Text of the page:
Resting state networks in empirical and simulated dynamic functional connectivity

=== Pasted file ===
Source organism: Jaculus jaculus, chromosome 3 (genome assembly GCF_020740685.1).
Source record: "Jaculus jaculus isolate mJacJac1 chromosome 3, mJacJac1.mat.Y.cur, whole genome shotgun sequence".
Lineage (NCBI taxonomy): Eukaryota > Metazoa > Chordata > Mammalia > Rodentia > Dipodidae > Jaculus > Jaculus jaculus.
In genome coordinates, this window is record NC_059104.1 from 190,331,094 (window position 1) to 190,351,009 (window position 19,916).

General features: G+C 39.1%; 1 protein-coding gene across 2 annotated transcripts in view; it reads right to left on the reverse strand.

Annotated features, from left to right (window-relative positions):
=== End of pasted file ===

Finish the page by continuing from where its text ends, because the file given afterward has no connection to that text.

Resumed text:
It is well-established that patterns of functional connectivity (FC) - measures of correlated activity between pairs of voxels or regions observed in the human brain using neuroimaging - are robustly expressed in spontaneous activity during rest. These patterns are not static, but exhibit complex spatio-temporal dynamics. Over the last years, a multitude of methods have been proposed to reveal these dynamics on the level of the whole brain. One finding is that the brain transitions through different FC configurations over time, and substantial effort has been put into characterizing these configurations. However, the dynamics governing these transitions are more elusive, specifically, the contribution of stationary vs. non-stationary dynamics is an active field of inquiry. In this study, we use a whole-brain approach, considering FC dynamics between 66 ROIs covering the entire cortex. We combine an innovative dimensionality reduction technique, tensor decomposition, with a mean field model which possesses stationary dynamics. It has been shown to explain resting state FC averaged over time and multiple subjects, however, this average FC summarizes the spatial distribution of correlations while hiding their temporal dynamics. First, we apply tensor decomposition to resting state scans from 24 healthy controls in order to characterize spatio-temporal dynamics present in the data. We simultaneously utilize temporal and spatial information by creating tensors that are subsequently decomposed into sets of brain regions (“communities”) that share similar temporal dynamics, and their associated time courses. The tensors contain pairwise FC computed inside of overlapping sliding windows. Communities are discovered by clustering features pooled from all subjects, thereby ensuring that they generalize. We find that, on the group level, the data give rise to four distinct communities that resemble known resting state networks (RSNs): default mode network, visual network, control networks, and somatomotor network. Second, we simulate data with our stationary mean field model whose nodes are connected according to results from DTI and fiber tracking. In this model, all spatio-temporal structure is due to noisy fluctuations around the average FC. We analyze the simulated data in the same way as the empirical data in order to determine whether stationary dynamics can explain the emergence of distinct FC patterns (RSNs) which have their own time courses. We find that this is the case for all four networks using the spatio-temporal information revealed by tensor decomposition if nodes in the simulation are connected according to model-based effective connectivity. Furthermore, we find that these results require only a small part of the FC values, namely the highest values that occur across time and ROI pair. Our findings show that stationary dynamics can account for the emergence of RSNs. We provide an innovative method that does not make strong assumptions about the underlying data and is generally applicable to resting state or task data from different subject populations.